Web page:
- Professor: Karl Crary
- Scribe: Cameron Wong
- Carnegie Mellon University
Joining a grand tradition, I'm going to attempt and inevitably give up at typesetting the notes for this class.
Material is grouped by subject and is roughly ordered by when we covered them in class. There is no separation by individual lectures. The order of material in a given subsection is, roughly following class presentation order, but may be reordered according to what I personally find to be clearer.
These are somewhat inspired by Nick Roberts' attempt, and a lot of the early material is... well, not lifted, but definitely influenced by his explanations.
I will do my best to keep my personal comments restricted to the remarks. Any mistakes are mine. These notes will include no more SML code than was presented in lecture.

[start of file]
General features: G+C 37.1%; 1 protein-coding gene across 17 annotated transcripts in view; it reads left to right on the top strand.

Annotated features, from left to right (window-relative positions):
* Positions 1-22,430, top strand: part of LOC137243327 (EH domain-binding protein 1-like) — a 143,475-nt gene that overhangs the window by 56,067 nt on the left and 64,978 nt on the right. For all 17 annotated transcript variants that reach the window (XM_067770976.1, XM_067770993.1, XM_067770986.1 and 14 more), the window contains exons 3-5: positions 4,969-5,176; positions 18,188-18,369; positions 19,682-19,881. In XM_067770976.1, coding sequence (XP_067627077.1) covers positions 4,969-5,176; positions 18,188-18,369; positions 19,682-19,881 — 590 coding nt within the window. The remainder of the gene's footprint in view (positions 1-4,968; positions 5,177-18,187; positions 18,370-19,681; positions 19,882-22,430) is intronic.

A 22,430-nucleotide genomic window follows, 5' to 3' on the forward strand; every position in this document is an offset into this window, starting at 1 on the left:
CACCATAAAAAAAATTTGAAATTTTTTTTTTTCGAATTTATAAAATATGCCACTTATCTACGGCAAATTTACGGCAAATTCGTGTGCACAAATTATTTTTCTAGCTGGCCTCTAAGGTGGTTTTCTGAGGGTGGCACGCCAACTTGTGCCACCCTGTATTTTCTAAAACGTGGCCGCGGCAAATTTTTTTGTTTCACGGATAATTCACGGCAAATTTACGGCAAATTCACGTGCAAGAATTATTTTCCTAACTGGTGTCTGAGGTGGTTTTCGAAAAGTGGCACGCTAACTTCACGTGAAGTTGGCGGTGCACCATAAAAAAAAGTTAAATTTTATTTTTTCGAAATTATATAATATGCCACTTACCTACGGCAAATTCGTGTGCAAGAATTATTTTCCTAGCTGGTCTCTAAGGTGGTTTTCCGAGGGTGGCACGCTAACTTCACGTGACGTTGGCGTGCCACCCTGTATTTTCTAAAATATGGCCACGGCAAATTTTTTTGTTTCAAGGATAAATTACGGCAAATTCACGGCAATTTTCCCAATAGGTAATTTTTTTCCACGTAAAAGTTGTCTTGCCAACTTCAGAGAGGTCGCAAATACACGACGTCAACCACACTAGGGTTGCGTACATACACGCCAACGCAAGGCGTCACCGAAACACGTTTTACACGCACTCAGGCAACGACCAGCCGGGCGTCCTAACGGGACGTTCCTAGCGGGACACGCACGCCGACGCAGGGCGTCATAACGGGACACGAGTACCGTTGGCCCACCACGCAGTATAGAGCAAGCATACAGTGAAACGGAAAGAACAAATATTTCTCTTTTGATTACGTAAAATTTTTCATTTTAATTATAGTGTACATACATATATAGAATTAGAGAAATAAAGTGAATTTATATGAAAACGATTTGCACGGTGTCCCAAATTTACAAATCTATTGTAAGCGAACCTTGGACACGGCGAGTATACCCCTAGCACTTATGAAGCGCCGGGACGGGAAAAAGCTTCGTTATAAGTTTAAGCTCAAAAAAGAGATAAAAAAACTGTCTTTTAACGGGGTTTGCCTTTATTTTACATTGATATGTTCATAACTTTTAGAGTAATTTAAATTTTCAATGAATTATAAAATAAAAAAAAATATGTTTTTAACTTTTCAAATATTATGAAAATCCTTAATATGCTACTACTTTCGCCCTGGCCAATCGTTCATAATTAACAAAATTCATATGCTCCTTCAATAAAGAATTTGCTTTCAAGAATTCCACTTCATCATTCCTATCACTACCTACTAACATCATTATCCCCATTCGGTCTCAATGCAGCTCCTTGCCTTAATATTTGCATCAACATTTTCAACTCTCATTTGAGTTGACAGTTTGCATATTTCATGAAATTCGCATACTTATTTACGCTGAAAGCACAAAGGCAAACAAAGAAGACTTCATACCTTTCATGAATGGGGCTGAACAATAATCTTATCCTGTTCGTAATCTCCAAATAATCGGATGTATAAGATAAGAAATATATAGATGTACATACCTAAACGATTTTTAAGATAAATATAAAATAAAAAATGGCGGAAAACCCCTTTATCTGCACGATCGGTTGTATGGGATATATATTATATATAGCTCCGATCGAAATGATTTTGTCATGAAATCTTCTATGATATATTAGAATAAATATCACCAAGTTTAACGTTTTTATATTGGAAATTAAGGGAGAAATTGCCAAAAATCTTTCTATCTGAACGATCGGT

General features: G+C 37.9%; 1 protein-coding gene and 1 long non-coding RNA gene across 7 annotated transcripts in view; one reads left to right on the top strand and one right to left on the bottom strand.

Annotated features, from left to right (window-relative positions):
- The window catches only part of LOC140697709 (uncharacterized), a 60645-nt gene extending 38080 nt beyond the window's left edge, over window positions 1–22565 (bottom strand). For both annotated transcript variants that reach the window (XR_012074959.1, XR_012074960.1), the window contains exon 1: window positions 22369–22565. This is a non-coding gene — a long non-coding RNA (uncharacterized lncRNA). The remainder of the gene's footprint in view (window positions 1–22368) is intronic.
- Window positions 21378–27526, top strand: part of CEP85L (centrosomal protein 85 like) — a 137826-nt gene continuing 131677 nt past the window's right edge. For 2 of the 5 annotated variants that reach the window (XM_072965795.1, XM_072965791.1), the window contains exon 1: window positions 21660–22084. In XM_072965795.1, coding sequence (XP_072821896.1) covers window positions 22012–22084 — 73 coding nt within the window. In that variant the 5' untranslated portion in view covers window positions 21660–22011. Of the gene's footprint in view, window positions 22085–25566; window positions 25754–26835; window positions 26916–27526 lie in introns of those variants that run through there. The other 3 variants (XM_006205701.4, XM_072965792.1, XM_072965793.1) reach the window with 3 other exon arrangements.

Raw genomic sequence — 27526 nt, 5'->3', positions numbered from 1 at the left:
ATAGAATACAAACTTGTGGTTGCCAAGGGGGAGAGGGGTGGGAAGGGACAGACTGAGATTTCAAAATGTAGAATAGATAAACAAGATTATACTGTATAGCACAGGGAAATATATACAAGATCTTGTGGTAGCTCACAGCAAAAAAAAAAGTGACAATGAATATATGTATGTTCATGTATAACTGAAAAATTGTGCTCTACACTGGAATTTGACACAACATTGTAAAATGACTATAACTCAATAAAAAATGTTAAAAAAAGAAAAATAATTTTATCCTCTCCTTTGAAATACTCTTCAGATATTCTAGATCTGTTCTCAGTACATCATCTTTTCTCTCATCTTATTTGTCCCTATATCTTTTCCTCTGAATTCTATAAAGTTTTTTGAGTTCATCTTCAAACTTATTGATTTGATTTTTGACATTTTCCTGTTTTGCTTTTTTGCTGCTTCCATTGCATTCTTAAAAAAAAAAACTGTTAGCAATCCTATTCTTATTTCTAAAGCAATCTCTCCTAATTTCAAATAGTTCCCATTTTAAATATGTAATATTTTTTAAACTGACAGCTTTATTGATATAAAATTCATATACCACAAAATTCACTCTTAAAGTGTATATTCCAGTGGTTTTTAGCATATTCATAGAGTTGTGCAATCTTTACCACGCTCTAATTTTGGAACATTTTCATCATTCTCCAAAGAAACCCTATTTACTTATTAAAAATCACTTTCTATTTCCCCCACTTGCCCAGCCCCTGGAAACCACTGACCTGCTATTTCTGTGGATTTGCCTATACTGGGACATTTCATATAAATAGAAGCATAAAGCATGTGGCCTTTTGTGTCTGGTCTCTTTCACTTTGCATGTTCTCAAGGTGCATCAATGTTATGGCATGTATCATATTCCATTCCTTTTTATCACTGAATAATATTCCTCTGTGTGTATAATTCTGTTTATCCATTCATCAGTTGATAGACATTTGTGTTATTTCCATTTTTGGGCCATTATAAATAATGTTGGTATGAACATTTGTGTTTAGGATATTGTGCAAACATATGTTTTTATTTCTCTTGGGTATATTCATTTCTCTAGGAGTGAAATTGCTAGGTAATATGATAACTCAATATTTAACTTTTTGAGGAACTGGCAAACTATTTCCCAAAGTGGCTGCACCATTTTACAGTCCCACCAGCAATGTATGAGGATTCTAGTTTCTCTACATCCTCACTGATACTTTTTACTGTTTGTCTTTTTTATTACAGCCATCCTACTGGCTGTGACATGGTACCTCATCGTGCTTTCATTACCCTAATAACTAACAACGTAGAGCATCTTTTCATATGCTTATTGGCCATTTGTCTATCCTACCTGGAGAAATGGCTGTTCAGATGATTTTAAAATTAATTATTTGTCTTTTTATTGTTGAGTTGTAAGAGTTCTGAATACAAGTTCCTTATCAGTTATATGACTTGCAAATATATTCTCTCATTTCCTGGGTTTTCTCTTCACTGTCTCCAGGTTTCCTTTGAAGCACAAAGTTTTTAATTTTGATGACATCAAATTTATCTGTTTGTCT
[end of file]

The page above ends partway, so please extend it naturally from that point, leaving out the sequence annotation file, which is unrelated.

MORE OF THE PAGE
This document is intended to be read as an
mdbook, which, at the time of this
writing, can be viewed here.
The compiler developed by this class will follow the following progression:
IL- language is some intermediate form. Until IL-Alloc, each
intermediary language is also typed, which will aid in ensuring that the passes
It is possible to preserve types all the way down, foregoing the type erasure leading into IL-Alloc. Such compilers often have an "hourglass effect", in which the intermediary typesystems get increasingly simple down to a point, at which they become more complex again. Consider a typed memory representation of the sum type \(A+B\), for example. We have to store a tag (for which variant) along with the object itself, giving us a layout of
Our typesystem must be powerful enough to express these layouts accurately, hence the extra complexity. This may continue all the way down to, say, a typed assembly language. In this class, however, we only have enough time to cover up to IL-Alloc, and will thus generate C from there.